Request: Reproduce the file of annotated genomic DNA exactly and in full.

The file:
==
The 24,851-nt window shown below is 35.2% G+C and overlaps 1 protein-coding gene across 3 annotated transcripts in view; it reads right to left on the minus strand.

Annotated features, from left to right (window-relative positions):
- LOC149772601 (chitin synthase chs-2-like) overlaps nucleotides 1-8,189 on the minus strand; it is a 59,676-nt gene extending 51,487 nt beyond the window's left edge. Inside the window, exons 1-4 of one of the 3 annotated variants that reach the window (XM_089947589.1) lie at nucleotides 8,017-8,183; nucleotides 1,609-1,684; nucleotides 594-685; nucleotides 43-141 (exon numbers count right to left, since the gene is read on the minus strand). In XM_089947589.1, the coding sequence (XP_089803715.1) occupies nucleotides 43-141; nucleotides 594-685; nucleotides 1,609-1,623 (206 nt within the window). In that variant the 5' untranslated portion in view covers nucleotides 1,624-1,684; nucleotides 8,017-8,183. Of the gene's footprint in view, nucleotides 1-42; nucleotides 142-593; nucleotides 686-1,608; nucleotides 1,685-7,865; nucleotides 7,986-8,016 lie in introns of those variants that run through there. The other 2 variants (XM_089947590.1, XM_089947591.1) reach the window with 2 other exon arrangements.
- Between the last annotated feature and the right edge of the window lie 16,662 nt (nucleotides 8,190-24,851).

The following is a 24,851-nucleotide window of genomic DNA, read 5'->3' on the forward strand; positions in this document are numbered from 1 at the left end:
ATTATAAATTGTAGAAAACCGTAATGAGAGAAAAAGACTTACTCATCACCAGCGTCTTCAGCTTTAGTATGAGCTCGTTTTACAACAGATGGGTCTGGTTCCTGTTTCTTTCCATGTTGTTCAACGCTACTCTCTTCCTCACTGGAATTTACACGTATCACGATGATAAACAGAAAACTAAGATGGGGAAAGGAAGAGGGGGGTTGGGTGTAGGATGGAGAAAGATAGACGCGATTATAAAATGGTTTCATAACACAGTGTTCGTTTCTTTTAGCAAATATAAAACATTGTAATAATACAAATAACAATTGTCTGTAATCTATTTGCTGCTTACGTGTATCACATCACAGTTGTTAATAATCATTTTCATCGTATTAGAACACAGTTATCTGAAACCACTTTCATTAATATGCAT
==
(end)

The 24,851-nt window shown below is 35.2% G+C and overlaps 1 protein-coding gene across 3 annotated transcripts in view; it reads right to left on the minus strand.

Annotated features, from left to right (window-relative positions):
- LOC149772601 (chitin synthase chs-2-like) overlaps nucleotides 1-8,189 on the minus strand; it is a 59,676-nt gene extending 51,487 nt beyond the window's left edge. Inside the window, exons 1-4 of one of the 3 annotated variants that reach the window (XM_089947589.1) lie at nucleotides 8,017-8,183; nucleotides 1,609-1,684; nucleotides 594-685; nucleotides 43-141 (exon numbers count right to left, since the gene is read on the minus strand). In XM_089947589.1, the coding sequence (XP_089803715.1) occupies nucleotides 43-141; nucleotides 594-685; nucleotides 1,609-1,623 (206 nt within the window). In that variant the 5' untranslated portion in view covers nucleotides 1,624-1,684; nucleotides 8,017-8,183. Of the gene's footprint in view, nucleotides 1-42; nucleotides 142-593; nucleotides 686-1,608; nucleotides 1,685-7,865; nucleotides 7,986-8,016 lie in introns of those variants that run through there. The other 2 variants (XM_089947590.1, XM_089947591.1) reach the window with 2 other exon arrangements.
- Between the last annotated feature and the right edge of the window lie 16,662 nt (nucleotides 8,190-24,851).

The following is a 24,851-nucleotide window of genomic DNA, read 5'->3' on the forward strand; positions in this document are numbered from 1 at the left end:
ATTATAAATTGTAGAAAACCGTAATGAGAGAAAAAGACTTACTCATCACCAGCGTCTTCAGCTTTAGTATGAGCTCGTTTTACAACAGATGGGTCTGGTTCCTGTTTCTTTCCATGTTGTTCAACGCTACTCTCTTCCTCACTGGAATTTACACGTATCACGATGATAAACAGAAAACTAAGATGGGGAAAGGAAGAGGGGGGTTGGGTGTAGGATGGAGAAAGATAGACGCGATTATAAAATGGTTTCATAACACAGTGTTCGTTTCTTTTAGCAAATATAAAACATTGTAATAATACAAATAACAATTGTCTGTAATCTATTTGCTGCTTACGTGTATCACATCACAGTTGTTAATAATCATTTTCATCGTATTAGAACACAGTTATCTGAAACCACTTTCATTAATATGCAT